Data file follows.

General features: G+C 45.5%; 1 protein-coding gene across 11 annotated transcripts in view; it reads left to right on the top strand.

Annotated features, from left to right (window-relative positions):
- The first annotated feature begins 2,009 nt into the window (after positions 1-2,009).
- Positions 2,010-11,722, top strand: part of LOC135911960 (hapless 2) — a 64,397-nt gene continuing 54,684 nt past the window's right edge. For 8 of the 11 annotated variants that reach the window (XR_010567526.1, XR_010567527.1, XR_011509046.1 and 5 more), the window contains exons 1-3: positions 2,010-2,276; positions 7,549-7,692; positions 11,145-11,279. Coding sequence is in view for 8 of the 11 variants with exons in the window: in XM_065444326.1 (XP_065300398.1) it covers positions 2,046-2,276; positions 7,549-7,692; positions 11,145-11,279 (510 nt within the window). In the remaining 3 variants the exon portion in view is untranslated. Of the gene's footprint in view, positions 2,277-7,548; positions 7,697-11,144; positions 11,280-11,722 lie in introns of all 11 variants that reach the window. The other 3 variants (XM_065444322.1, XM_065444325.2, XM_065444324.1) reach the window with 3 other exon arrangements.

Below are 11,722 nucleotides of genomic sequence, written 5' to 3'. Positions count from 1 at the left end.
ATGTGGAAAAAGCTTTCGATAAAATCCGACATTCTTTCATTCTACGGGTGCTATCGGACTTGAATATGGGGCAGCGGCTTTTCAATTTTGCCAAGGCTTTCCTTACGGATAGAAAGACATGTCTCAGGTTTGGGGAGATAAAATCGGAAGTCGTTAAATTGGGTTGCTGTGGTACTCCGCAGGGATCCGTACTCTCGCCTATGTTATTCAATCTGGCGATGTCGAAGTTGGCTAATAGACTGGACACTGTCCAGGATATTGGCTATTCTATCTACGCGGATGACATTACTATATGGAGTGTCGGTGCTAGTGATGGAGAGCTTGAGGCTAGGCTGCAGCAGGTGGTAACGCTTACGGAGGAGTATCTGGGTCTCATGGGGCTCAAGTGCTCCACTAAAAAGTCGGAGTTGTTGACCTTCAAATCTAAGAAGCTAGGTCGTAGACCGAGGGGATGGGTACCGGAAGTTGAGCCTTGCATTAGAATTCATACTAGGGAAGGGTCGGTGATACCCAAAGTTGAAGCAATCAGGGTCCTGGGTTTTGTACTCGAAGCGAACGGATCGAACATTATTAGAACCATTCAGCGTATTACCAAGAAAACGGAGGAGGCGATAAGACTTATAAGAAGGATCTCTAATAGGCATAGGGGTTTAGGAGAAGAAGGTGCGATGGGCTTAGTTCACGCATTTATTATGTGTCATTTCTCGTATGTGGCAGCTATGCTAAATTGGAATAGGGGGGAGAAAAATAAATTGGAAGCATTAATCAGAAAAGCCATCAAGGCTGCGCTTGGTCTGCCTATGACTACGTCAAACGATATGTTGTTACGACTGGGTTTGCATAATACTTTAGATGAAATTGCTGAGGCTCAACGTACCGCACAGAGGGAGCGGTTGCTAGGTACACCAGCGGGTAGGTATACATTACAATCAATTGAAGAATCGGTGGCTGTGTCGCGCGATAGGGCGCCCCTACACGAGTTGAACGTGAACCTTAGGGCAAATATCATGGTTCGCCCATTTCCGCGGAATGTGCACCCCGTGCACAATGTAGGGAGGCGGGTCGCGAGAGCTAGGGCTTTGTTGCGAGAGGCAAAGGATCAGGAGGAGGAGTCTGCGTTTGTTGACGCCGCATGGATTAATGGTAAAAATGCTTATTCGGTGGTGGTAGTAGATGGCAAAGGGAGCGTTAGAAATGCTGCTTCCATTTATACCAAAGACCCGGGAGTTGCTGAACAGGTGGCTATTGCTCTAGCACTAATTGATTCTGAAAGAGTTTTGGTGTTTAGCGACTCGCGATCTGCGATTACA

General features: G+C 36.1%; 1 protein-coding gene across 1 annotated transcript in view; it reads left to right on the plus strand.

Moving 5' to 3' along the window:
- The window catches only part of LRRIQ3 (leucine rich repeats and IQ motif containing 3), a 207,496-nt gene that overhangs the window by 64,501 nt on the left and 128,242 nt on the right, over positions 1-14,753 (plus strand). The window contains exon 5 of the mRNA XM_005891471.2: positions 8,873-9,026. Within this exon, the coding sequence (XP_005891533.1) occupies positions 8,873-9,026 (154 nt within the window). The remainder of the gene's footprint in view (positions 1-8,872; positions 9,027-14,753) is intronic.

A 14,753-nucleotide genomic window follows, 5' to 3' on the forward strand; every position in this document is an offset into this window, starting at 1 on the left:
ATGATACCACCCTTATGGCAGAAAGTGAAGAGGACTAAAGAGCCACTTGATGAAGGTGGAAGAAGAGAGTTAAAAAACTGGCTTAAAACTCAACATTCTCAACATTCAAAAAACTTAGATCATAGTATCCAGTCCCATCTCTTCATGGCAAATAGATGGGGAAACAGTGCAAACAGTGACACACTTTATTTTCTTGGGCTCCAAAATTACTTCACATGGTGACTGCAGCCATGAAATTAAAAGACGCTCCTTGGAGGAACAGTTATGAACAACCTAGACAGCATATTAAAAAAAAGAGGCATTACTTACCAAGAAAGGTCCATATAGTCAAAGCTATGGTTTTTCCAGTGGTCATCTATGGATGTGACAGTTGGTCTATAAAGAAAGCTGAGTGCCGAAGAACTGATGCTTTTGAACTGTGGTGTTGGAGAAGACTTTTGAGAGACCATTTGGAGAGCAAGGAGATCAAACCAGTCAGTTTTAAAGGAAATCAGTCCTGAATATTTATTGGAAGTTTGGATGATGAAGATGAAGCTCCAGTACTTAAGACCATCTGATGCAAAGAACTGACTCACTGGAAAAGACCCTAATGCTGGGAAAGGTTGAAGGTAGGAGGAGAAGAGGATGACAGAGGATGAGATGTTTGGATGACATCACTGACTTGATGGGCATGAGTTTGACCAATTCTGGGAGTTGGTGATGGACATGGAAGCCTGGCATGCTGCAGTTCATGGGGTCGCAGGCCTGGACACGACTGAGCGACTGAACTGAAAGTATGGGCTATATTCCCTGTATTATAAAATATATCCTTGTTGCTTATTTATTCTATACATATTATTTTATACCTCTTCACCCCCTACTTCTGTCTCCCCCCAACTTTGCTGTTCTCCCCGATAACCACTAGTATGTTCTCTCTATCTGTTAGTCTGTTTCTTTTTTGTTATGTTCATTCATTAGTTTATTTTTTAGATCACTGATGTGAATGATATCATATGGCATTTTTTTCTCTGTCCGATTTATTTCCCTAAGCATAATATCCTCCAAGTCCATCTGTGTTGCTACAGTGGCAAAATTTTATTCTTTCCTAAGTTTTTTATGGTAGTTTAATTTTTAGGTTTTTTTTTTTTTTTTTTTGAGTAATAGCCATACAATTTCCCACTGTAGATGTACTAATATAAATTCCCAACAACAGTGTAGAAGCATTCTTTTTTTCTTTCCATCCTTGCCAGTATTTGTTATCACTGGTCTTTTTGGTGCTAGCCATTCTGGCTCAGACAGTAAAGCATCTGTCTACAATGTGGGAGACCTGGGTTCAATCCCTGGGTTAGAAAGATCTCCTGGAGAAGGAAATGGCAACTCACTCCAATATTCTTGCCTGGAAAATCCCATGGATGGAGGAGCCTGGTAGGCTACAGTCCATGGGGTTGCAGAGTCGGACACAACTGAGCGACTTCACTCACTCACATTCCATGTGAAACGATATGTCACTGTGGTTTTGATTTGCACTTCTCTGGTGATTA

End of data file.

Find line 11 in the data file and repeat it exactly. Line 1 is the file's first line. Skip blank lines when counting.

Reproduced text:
ATGATACCACCCTTATGGCAGAAAGTGAAGAGGACTAAAGAGCCACTTGATGAAGGTGGAAGAAGAGAGTTAAAAAACTGGCTTAAAACTCAACATTCTCAACATTCAAAAAACTTAGATCATAGTATCCAGTCCCATCTCTTCATGGCAAATAGATGGGGAAACAGTGCAAACAGTGACACACTTTATTTTCTTGGGCTCCAAAATTACTTCACATGGTGACTGCAGCCATGAAATTAAAAGACGCTCCTTGGAGGAACAGTTATGAACAACCTAGACAGCATATTAAAAAAAAGAGGCATTACTTACCAAGAAAGGTCCATATAGTCAAAGCTATGGTTTTTCCAGTGGTCATCTATGGATGTGACAGTTGGTCTATAAAGAAAGCTGAGTGCCGAAGAACTGATGCTTTTGAACTGTGGTGTTGGAGAAGACTTTTGAGAGACCATTTGGAGAGCAAGGAGATCAAACCAGTCAGTTTTAAAGGAAATCAGTCCTGAATATTTATTGGAAGTTTGGATGATGAAGATGAAGCTCCAGTACTTAAGACCATCTGATGCAAAGAACTGACTCACTGGAAAAGACCCTAATGCTGGGAAAGGTTGAAGGTAGGAGGAGAAGAGGATGACAGAGGATGAGATGTTTGGATGACATCACTGACTTGATGGGCATGAGTTTGACCAATTCTGGGAGTTGGTGATGGACATGGAAGCCTGGCATGCTGCAGTTCATGGGGTCGCAGGCCTGGACACGACTGAGCGACTGAACTGAAAGTATGGGCTATATTCCCTGTATTATAAAATATATCCTTGTTGCTTATTTATTCTATACATATTATTTTATACCTCTTCACCCCCTACTTCTGTCTCCCCCCAACTTTGCTGTTCTCCCCGATAACCACTAGTATGTTCTCTCTATCTGTTAGTCTGTTTCTTTTTTGTTATGTTCATTCATTAGTTTATTTTTTAGATCACTGATGTGAATGATATCATATGGCATTTTTTTCTCTGTCCGATTTATTTCCCTAAGCATAATATCCTCCAAGTCCATCTGTGTTGCTACAGTGGCAAAATTTTATTCTTTCCTAAGTTTTTTATGGTAGTTTAATTTTTAGGTTTTTTTTTTTTTTTTTTTGAGTAATAGCCATACAATTTCCCACTGTAGATGTACTAATATAAATTCCCAACAACAGTGTAGAAGCATTCTTTTTTTCTTTCCATCCTTGCCAGTATTTGTTATCACTGGTCTTTTTGGTGCTAGCCATTCTGGCTCAGACAGTAAAGCATCTGTCTACAATGTGGGAGACCTGGGTTCAATCCCTGGGTTAGAAAGATCTCCTGGAGAAGGAAATGGCAACTCACTCCAATATTCTTGCCTGGAAAATCCCATGGATGGAGGAGCCTGGTAGGCTACAGTCCATGGGGTTGCAGAGTCGGACACAACTGAGCGACTTCACTCACTCACATTCCATGTGAAACGATATGTCACTGTGGTTTTGATTTGCACTTCTCTGGTGATTA